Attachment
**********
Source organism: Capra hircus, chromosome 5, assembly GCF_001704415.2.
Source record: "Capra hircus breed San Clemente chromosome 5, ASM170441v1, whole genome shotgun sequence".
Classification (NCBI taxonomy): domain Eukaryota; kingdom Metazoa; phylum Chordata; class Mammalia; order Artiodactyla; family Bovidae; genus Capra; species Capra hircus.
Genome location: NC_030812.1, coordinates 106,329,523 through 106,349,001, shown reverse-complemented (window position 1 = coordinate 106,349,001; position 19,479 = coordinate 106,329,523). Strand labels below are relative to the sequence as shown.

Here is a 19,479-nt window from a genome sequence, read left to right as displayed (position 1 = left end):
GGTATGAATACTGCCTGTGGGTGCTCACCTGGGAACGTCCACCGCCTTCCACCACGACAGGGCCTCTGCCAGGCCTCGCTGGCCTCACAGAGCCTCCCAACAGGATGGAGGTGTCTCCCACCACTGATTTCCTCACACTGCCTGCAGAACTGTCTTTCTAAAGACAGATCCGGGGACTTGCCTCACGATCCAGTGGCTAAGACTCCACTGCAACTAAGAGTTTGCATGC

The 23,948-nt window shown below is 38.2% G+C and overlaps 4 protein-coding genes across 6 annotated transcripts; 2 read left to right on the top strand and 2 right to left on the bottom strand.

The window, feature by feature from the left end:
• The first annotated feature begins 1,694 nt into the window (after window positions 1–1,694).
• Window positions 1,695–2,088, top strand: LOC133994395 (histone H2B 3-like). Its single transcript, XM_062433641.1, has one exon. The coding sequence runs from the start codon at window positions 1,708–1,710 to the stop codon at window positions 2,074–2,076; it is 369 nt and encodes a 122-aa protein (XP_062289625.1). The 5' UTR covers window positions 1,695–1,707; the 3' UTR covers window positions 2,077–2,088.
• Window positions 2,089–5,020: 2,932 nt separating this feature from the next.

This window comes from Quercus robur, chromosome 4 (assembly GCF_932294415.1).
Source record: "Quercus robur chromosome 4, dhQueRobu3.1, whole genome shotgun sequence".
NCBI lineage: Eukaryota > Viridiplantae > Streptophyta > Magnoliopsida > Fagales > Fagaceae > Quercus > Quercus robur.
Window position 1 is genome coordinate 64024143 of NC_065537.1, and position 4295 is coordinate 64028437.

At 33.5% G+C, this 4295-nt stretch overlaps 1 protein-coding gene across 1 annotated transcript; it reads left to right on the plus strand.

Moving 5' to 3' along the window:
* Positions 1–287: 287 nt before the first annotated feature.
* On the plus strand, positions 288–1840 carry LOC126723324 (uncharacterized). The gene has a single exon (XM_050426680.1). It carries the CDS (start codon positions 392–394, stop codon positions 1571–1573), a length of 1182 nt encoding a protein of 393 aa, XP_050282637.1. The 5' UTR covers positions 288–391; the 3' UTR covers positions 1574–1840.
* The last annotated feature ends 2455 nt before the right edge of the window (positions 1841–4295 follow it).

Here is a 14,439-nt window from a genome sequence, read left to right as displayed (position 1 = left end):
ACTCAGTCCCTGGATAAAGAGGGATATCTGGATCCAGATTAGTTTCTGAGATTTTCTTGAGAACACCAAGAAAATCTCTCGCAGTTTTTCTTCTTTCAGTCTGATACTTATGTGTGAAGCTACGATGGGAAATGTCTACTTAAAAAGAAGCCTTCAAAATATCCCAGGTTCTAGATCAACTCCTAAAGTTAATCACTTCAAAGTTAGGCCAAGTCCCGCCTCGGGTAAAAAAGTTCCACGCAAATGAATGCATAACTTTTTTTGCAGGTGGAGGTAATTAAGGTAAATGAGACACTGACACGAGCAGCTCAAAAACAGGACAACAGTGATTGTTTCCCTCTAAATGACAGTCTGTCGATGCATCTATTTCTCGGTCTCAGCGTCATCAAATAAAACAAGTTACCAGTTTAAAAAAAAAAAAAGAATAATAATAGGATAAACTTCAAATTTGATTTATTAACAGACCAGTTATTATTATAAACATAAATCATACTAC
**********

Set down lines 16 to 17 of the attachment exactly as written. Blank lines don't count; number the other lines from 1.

At 33.5% G+C, this 4295-nt stretch overlaps 1 protein-coding gene across 1 annotated transcript; it reads left to right on the plus strand.

Moving 5' to 3' along the window: